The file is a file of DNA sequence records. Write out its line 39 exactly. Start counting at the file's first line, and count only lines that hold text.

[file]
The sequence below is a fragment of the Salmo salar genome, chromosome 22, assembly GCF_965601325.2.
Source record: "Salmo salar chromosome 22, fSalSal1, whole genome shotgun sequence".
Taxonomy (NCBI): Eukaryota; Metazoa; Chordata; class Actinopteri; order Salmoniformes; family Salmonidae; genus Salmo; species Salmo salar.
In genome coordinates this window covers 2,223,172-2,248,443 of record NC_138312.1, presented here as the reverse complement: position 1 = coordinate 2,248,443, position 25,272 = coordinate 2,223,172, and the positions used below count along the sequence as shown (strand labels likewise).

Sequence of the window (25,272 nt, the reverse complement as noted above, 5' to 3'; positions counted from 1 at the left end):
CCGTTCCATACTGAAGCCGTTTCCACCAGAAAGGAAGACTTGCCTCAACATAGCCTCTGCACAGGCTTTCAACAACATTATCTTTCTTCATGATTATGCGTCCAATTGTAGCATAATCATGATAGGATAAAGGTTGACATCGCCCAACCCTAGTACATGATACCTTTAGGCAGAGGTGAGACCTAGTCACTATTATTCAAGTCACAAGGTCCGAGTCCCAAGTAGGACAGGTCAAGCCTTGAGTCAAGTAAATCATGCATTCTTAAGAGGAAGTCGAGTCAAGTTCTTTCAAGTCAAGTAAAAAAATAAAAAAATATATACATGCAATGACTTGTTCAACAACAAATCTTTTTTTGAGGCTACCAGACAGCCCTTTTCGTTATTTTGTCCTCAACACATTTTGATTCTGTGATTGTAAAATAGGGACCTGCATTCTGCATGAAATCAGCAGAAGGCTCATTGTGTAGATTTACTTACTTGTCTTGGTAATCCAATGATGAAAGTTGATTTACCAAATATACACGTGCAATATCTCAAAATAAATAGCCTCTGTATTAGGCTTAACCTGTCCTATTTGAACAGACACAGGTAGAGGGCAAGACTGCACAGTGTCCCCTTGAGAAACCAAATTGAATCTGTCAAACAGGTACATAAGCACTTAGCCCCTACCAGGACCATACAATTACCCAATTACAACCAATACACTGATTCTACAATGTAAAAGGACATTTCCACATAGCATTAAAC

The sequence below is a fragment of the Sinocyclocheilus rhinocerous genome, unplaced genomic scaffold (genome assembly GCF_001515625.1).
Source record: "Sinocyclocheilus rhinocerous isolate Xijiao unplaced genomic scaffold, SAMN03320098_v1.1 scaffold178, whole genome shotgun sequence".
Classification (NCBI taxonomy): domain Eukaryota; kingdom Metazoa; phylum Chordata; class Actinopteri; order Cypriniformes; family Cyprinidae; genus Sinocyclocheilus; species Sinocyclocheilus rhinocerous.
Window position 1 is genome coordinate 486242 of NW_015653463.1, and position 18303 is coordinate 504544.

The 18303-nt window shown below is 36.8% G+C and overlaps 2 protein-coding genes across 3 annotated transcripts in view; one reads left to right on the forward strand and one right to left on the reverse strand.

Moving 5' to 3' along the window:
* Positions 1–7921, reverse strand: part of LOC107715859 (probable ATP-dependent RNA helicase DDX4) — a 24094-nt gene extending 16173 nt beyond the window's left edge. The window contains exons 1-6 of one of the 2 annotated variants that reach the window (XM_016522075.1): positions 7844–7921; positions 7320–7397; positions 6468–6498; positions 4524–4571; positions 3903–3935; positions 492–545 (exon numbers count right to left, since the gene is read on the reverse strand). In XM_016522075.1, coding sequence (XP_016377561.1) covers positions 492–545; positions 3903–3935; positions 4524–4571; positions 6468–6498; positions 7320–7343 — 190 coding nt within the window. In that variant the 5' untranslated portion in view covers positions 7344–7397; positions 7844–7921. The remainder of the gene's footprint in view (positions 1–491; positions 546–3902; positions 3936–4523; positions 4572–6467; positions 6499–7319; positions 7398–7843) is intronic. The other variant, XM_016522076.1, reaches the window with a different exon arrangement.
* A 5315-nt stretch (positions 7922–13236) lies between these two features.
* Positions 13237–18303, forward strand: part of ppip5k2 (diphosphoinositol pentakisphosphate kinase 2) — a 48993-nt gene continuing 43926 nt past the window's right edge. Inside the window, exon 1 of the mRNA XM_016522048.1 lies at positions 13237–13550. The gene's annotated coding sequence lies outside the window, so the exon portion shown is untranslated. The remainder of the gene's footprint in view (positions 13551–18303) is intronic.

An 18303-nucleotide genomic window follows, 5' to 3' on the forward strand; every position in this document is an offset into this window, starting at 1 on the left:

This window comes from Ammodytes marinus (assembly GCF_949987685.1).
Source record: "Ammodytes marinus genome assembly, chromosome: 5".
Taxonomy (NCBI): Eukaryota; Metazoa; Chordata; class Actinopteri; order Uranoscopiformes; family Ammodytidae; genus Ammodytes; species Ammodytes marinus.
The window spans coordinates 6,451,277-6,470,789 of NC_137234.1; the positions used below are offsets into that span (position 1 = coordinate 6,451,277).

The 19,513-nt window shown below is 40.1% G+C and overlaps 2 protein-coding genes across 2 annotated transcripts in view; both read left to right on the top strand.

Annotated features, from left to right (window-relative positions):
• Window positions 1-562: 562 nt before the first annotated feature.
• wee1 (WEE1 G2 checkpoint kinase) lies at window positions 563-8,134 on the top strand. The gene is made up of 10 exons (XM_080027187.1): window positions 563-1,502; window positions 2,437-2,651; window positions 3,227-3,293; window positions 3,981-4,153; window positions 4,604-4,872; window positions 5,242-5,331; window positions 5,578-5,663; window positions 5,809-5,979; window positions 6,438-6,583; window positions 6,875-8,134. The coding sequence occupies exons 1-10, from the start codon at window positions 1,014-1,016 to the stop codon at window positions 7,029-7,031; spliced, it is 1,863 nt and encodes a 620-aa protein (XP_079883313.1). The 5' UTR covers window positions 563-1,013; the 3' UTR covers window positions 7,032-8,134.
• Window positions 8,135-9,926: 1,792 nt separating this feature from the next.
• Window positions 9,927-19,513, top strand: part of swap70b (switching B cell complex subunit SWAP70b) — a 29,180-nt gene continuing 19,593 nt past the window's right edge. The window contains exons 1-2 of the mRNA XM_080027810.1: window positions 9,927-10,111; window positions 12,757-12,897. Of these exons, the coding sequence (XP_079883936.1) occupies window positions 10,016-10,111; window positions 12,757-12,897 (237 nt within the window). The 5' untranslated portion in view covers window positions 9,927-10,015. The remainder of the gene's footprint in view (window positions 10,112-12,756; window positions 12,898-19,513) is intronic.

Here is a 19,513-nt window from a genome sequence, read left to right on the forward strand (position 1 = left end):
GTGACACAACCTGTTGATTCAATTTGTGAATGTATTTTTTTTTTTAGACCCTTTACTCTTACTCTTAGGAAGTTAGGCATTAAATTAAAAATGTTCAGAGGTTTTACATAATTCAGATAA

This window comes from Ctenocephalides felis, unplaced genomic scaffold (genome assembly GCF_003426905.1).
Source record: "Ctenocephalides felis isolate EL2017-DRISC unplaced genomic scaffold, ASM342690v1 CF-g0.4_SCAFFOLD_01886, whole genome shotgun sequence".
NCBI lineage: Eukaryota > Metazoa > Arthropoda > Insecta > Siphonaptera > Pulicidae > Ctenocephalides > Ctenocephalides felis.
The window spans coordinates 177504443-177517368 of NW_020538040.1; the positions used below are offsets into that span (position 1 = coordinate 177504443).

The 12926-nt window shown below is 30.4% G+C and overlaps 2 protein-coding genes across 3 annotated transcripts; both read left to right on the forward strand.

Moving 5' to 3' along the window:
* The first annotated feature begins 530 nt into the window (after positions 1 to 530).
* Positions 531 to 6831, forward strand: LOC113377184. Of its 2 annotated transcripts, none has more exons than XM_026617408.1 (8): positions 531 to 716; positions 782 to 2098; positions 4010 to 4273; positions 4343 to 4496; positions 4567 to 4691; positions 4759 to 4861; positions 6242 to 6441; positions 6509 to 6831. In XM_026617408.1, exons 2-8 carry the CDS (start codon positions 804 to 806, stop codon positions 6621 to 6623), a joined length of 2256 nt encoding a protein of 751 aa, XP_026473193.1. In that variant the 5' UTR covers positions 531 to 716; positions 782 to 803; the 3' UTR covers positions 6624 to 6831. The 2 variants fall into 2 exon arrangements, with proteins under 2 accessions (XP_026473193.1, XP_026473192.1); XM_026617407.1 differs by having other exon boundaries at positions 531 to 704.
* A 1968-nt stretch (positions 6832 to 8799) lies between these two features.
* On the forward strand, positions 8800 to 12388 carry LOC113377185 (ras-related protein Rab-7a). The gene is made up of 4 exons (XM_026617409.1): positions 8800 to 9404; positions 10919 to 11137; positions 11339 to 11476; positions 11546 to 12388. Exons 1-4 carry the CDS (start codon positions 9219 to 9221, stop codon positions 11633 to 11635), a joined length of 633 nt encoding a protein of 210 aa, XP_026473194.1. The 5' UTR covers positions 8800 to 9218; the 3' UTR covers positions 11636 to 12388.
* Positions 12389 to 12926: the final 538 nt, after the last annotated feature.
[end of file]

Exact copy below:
* Positions 12389 to 12926: the final 538 nt, after the last annotated feature.